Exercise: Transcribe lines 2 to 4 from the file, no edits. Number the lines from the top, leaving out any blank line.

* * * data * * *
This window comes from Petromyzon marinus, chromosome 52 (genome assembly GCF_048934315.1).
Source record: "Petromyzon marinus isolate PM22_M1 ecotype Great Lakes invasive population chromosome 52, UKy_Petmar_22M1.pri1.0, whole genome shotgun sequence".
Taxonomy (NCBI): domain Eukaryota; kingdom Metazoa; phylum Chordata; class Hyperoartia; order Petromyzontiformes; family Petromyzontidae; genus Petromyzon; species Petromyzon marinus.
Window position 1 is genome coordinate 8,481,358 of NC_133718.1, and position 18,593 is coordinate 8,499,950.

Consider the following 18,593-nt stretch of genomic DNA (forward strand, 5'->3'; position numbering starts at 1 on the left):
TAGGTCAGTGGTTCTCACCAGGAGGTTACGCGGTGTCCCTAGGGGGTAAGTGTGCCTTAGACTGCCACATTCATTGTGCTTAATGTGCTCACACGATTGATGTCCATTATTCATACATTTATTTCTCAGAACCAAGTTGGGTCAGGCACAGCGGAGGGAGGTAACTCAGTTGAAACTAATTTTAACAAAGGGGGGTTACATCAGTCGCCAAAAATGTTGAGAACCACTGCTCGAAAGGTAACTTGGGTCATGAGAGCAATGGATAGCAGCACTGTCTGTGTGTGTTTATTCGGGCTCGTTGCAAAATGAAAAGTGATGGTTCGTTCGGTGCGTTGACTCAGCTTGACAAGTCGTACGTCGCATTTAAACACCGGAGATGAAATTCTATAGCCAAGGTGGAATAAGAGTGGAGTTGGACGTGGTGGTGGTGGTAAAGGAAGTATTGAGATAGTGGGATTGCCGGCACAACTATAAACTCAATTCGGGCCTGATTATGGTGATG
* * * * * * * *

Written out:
Source record: "Petromyzon marinus isolate PM22_M1 ecotype Great Lakes invasive population chromosome 52, UKy_Petmar_22M1.pri1.0, whole genome shotgun sequence".
Taxonomy (NCBI): domain Eukaryota; kingdom Metazoa; phylum Chordata; class Hyperoartia; order Petromyzontiformes; family Petromyzontidae; genus Petromyzon; species Petromyzon marinus.
Window position 1 is genome coordinate 8,481,358 of NC_133718.1, and position 18,593 is coordinate 8,499,950.